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Antioxidant-rich Foods can Lower the Risk of Type 2 Diabetes

Antioxidant-rich Foods can Lower the Risk of Type 2 Diabetes

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  • Consumption of antioxidant-rich foods linked to a lower risk of type 2 diabetes
  • The risk of diabetes lowered by 27% in women who consumed high amounts of antioxidants
  • Foods rich in antioxidants are blueberries, strawberries, prunes, dark chocolate and green tea

Foods rich in antioxidants such as fruits and vegetables can lower the risk of type 2 diabetes, according to a recent study published in Diabetologia, the journal of the European Association for the Study of Diabetes (EASD).

The study conducted by an Inserm research group (Health across generations, Center of Research in Epidemiology and Population Health, Villejuif, France) found that the effect was largely contributed by fruits, vegetables, beverages and moderate consumption of wine.

Antioxidants can Lower the Risk of Type 2 Diabetes

Studies conducted earlier have shown that a diet rich in fruits and vegetables can lower the risk of certain cancers and cardiovascular conditions. The current study has shown that such a diet is similarly associated with a reduced risk of type 2 diabetes.


Antioxidant-rich Foods can Lower the Risk of Type 2 Diabetes

Based on the previous findings, the research team suspected that certain antioxidants such as lycopene, flavonoids, vitamins C and E were associated with a reduction in type 2 diabetes risk However, these studies looked only at isolated nutrients and not at the total antioxidants in the diet. Therefore, the research team wanted to verify whether the antioxidants in the overall diet is associated with the risk of diabetes.

The research team used data from the E3N cohort study which recruited French women in 1990, then aged between 40 and 65 years. All the participants were free from diabetes and cardiovascular disease at the time of inclusion of the study. More than 64,000 women were followed from 1993 to 2008. At the beginning of the study, the participants completed a dietary questionnaire including detailed information on more than 200 different food items.

The team used the dietary information together with an Italian database to find the antioxidant capacity of a large number of different foods. A score for total dietary antioxidant capacity was calculated for each participant. During the follow-up period, the team analyzed the associations between the antioxidant capacity score and the risk of diabetes occurrence.

The findings showed that the risk of diabetes reduced with increased antioxidant consumption up to a level of 15 mmol/day. Increasing dietary antioxidants capacity to this level could be achieved through consumption of foods rich in antioxidants such as blueberries, strawberries, walnuts, hazelnuts, prunes, dark chocolate, and tea.

The risk of diabetes reduced by 27% in women with the highest antioxidant scores compared with those with the lowest scores.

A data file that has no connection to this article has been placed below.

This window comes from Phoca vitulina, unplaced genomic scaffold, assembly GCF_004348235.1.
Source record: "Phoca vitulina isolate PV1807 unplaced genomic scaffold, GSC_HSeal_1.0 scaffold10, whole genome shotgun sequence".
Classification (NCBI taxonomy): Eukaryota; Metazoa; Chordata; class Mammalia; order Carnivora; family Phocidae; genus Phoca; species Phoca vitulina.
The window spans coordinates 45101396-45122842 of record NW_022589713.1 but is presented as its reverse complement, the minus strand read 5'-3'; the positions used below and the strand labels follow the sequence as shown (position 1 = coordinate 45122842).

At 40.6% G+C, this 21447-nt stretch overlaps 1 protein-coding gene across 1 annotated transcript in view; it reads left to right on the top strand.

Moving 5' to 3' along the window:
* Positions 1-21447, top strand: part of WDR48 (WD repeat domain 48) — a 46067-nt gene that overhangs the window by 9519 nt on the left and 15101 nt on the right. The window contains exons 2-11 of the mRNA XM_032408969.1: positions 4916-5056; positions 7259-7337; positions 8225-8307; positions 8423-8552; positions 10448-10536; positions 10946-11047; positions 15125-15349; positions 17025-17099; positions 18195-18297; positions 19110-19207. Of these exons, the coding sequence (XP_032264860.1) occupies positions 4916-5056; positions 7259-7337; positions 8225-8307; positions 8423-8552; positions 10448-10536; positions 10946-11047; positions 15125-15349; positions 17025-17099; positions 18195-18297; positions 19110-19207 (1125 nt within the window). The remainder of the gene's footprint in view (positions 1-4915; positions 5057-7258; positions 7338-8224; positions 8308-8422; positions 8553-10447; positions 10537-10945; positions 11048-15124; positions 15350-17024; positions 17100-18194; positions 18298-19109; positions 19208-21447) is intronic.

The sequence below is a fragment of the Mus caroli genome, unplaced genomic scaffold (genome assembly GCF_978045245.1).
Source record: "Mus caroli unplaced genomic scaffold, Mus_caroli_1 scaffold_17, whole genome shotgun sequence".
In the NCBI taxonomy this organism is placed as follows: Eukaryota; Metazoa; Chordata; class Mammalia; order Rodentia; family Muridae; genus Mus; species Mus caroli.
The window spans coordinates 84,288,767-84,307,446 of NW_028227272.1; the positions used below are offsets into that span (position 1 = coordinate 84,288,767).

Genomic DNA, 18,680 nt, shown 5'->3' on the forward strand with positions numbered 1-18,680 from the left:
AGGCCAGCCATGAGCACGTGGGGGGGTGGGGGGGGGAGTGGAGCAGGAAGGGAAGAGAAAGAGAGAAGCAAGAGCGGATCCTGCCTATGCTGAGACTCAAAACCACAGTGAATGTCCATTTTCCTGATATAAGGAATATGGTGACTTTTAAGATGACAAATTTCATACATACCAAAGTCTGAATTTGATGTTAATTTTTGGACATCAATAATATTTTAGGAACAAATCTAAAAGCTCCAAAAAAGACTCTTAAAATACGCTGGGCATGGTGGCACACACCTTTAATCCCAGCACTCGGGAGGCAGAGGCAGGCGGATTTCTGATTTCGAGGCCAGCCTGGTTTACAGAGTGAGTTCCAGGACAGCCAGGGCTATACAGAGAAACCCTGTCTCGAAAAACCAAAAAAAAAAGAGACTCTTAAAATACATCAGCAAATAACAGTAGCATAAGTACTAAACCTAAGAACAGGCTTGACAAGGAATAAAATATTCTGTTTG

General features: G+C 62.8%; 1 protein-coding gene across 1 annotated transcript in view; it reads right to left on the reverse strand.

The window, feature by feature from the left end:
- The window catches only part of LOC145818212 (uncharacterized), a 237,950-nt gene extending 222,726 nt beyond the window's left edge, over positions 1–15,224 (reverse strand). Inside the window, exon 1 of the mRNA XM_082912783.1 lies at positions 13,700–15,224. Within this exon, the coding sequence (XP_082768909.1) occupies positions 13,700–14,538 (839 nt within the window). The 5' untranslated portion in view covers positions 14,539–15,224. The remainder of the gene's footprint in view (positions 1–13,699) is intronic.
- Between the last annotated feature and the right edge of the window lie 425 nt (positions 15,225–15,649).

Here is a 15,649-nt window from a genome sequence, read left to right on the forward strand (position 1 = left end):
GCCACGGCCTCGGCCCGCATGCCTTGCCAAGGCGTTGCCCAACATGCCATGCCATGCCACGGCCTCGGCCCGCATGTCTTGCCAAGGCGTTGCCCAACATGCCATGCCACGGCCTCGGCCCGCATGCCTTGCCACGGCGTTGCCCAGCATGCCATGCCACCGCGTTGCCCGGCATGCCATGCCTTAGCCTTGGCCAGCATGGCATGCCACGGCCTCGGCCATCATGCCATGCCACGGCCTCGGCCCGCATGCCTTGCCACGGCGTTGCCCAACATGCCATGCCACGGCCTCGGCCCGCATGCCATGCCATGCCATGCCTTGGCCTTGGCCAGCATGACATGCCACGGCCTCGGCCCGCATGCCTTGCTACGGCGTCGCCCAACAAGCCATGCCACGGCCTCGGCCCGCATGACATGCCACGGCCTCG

The foods and beverages that contributed to the highest antioxidant capacity score were fruits, vegetables, tea and moderate consumption of red wine. However, the authors excluded coffee consumption from the analysis, despite its high antioxidant content, because coffee has already been shown to be associated with reduced risk of type 2 diabetes and might, therefore, mask the effects of antioxidants from other sources.

"This link persists after taking into account all the other principal diabetes risk factors: smoking, education level, hypertension, high cholesterol levels, family history of diabetes and, above all, body mass index (BMI), the most important factor," clarifies Francesca Romana Mancini, the first author of this study.

"This work complements our current knowledge of the effect of isolated foods and nutrients, and provides a more comprehensive view of the relationship between food and type 2 diabetes," said, Guy Fagherazzi, the lead researcher in charge of diabetes research in the E3N study. "We have shown that an increased intake of antioxidants can contribute to a reduction in diabetes risk."

The findings have shown that antioxidants counterbalance the effect of free radicals, which damage the cells. But there are more specific actions in addition to the antioxidant capacity like the sensitivity of cells to insulin. The team hopes to find the action mechanism in their next research.


Antioxidants are compounds found naturally in fruits and vegetables. These compounds help prevent free radical damage and protect against diseases. Some of the antioxidants are beta-carotene, lutein, lycopene, vitamin A, C, E, and selenium. The presence of the color indicates a specific antioxidant in that food. Berries, broccoli, cabbage, spinach, legumes, green tea, black tea and red wine contain high amounts of antioxidants.

Cooking temperatures and methods can increase or decrease antioxidant levels. High temperature can destroy antioxidants. Cooking on flat metal surfaces without oil and microwaving can maintain the highest antioxidant levels.
References :
  1. Francesca Romana Mancini et al. Dietary Antioxidant Capacity and Risk of Type 2 Diabetes in the Large Prospective E3N-EPIC Cohort, Diabetologia (2017). DOI: 10.1007/s00125-017-4489-7
  2. Antioxidants - (https://medlineplus.gov/antioxidants.html)
  3. What are Antioxidants? - (http://www.ift.org/knowledge-center/learn-about-food-science/food-facts/what-are-antioxidants.aspx)

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